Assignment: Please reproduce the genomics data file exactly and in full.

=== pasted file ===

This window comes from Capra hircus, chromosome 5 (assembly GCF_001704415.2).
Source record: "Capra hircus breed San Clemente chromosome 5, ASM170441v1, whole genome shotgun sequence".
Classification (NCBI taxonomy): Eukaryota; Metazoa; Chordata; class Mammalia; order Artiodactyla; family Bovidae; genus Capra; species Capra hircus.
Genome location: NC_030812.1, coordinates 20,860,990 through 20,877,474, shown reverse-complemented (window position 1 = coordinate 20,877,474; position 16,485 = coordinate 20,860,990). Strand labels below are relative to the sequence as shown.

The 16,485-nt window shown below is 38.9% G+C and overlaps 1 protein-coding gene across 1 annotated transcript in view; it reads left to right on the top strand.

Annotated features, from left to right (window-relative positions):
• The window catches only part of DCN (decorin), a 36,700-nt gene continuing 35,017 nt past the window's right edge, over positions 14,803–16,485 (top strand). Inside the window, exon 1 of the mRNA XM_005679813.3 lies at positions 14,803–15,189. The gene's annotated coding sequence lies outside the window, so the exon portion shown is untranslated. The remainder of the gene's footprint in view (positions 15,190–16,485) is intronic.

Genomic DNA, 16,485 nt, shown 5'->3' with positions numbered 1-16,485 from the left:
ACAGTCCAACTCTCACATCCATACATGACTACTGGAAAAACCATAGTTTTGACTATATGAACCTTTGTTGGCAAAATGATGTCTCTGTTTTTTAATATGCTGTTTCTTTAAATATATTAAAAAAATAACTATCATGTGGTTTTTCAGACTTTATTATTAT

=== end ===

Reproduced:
This window comes from Capra hircus, chromosome 5 (assembly GCF_001704415.2).
Source record: "Capra hircus breed San Clemente chromosome 5, ASM170441v1, whole genome shotgun sequence".
Classification (NCBI taxonomy): Eukaryota; Metazoa; Chordata; class Mammalia; order Artiodactyla; family Bovidae; genus Capra; species Capra hircus.
Genome location: NC_030812.1, coordinates 20,860,990 through 20,877,474, shown reverse-complemented (window position 1 = coordinate 20,877,474; position 16,485 = coordinate 20,860,990). Strand labels below are relative to the sequence as shown.

The 16,485-nt window shown below is 38.9% G+C and overlaps 1 protein-coding gene across 1 annotated transcript in view; it reads left to right on the top strand.

Annotated features, from left to right (window-relative positions):
• The window catches only part of DCN (decorin), a 36,700-nt gene continuing 35,017 nt past the window's right edge, over positions 14,803–16,485 (top strand). Inside the window, exon 1 of the mRNA XM_005679813.3 lies at positions 14,803–15,189. The gene's annotated coding sequence lies outside the window, so the exon portion shown is untranslated. The remainder of the gene's footprint in view (positions 15,190–16,485) is intronic.

Genomic DNA, 16,485 nt, shown 5'->3' with positions numbered 1-16,485 from the left:
ACAGTCCAACTCTCACATCCATACATGACTACTGGAAAAACCATAGTTTTGACTATATGAACCTTTGTTGGCAAAATGATGTCTCTGTTTTTTAATATGCTGTTTCTTTAAATATATTAAAAAAATAACTATCATGTGGTTTTTCAGACTTTATTATTAT